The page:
These weren’t the only birds banded that morning! Make sure to keep your eyes out for Part 2 of Birds at Prairie Ridge, and, as always, keep up with the things happening at Prairie Ridge Ecostation on our Facebook or the Museum’s event page.

Catching Ladybugs for Citizen Science

June 8, 2018

This blog post is brought to you by Richa Patel, Prairie Ridge’s YAIO summer intern.  Richa will complete her degrees at NC State in aerospace engineering and political science this fall.  Thanks Richa!

On some Citizen Science Saturdays, you can find kids and adults alike bending close to the ground, reaching down into the milkweed, and raising their hands in triumph when they finally capture the little red beetle that caught their eye. Those are the mornings where we’re participating in the Lost Ladybug Project here at Prairie Ridge Ecostation.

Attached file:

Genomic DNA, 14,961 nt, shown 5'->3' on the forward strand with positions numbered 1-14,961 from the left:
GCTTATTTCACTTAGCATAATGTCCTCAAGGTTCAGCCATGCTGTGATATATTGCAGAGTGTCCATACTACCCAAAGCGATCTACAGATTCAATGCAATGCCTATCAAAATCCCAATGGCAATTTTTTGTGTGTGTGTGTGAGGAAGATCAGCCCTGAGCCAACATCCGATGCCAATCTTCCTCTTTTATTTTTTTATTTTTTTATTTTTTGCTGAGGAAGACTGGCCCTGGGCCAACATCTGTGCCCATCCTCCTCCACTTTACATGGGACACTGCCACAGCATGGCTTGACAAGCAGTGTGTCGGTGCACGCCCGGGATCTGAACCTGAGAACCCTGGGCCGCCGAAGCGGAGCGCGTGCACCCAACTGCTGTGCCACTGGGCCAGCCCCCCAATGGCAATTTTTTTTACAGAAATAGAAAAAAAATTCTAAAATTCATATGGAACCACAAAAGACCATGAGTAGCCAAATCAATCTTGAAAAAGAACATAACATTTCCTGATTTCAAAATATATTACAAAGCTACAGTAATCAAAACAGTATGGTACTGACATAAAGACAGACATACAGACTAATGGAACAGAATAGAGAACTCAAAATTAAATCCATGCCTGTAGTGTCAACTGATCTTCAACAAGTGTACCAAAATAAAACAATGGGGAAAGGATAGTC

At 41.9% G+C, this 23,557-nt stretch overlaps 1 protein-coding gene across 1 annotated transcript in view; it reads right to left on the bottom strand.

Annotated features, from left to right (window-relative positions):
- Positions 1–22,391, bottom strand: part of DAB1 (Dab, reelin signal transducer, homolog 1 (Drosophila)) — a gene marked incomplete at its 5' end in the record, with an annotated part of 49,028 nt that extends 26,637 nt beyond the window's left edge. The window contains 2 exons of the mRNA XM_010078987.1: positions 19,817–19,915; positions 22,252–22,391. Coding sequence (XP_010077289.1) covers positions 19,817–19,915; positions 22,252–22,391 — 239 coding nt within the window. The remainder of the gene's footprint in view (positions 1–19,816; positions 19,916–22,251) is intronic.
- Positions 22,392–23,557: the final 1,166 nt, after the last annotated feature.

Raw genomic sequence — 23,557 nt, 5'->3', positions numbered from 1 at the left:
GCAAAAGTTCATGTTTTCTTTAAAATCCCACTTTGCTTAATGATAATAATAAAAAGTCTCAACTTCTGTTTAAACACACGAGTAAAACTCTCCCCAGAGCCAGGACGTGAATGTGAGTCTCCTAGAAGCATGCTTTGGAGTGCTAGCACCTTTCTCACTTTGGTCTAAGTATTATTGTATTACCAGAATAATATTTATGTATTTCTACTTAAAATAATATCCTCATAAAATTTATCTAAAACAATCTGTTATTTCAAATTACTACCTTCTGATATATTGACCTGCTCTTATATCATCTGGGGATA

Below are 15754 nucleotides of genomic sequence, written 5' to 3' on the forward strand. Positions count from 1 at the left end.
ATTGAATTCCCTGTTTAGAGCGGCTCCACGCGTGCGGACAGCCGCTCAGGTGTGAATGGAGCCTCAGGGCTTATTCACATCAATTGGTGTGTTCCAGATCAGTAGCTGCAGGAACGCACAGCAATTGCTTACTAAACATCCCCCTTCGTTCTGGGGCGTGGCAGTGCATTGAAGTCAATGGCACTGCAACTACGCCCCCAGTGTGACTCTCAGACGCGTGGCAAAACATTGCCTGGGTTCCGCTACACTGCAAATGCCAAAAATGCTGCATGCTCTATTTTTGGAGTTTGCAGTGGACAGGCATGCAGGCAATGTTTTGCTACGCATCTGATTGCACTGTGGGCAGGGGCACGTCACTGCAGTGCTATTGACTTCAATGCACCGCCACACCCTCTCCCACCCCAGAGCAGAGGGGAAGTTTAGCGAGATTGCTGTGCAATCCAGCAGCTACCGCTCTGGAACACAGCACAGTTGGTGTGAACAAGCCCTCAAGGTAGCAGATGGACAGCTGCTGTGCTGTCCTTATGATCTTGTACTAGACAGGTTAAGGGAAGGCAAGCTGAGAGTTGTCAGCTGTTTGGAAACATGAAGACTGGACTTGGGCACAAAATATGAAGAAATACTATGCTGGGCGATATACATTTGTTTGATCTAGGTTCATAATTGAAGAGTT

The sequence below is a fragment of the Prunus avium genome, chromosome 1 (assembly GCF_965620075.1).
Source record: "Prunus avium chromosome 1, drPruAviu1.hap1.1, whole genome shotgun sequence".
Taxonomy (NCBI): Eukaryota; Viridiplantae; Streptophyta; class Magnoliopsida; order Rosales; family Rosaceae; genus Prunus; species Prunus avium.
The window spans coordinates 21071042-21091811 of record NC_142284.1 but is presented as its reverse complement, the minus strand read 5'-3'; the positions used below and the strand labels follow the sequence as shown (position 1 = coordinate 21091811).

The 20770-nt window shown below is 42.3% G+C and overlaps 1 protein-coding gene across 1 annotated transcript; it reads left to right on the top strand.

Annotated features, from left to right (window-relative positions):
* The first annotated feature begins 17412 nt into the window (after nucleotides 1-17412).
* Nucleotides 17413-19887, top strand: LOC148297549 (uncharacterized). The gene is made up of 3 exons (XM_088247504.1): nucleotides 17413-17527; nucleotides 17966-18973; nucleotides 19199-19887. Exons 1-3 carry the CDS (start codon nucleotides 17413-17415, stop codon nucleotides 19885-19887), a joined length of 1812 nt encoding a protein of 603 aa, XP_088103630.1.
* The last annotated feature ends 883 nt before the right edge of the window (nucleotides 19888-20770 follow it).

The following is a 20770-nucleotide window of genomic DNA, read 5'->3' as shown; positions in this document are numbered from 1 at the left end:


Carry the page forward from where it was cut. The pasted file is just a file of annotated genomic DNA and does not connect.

Ladybugs that you could potentially spot at Prairie Ridge Ecostation. Photos by Chris Goforth.

The Lost Ladybug Project begin in 2000 with a coordination between Cornell researchers and 4-H Cooperative Extension Master Gardeners to survey ladybug populations across New York. Graduate students and elementary schoolers came together to search for ladybugs and, in 2006, a major discovery occurred: 10-year-old Jonathan and 11-year-old Jilene found a rare nine-spotted ladybug (Coccinella novemnotata). This nine-spotted ladybug was the first seen in the eastern U.S. in 14 years and was proof of the power of people coming together for science! Thus, in 2008, the National Science Foundation granted the Lost Ladybug Project funding, and citizens begin spotting and uploading data about ladybugs all around North America.

nine spotted ladybug

Endangered nine-spotted ladybug. Photo by the Lost Ladybug Project.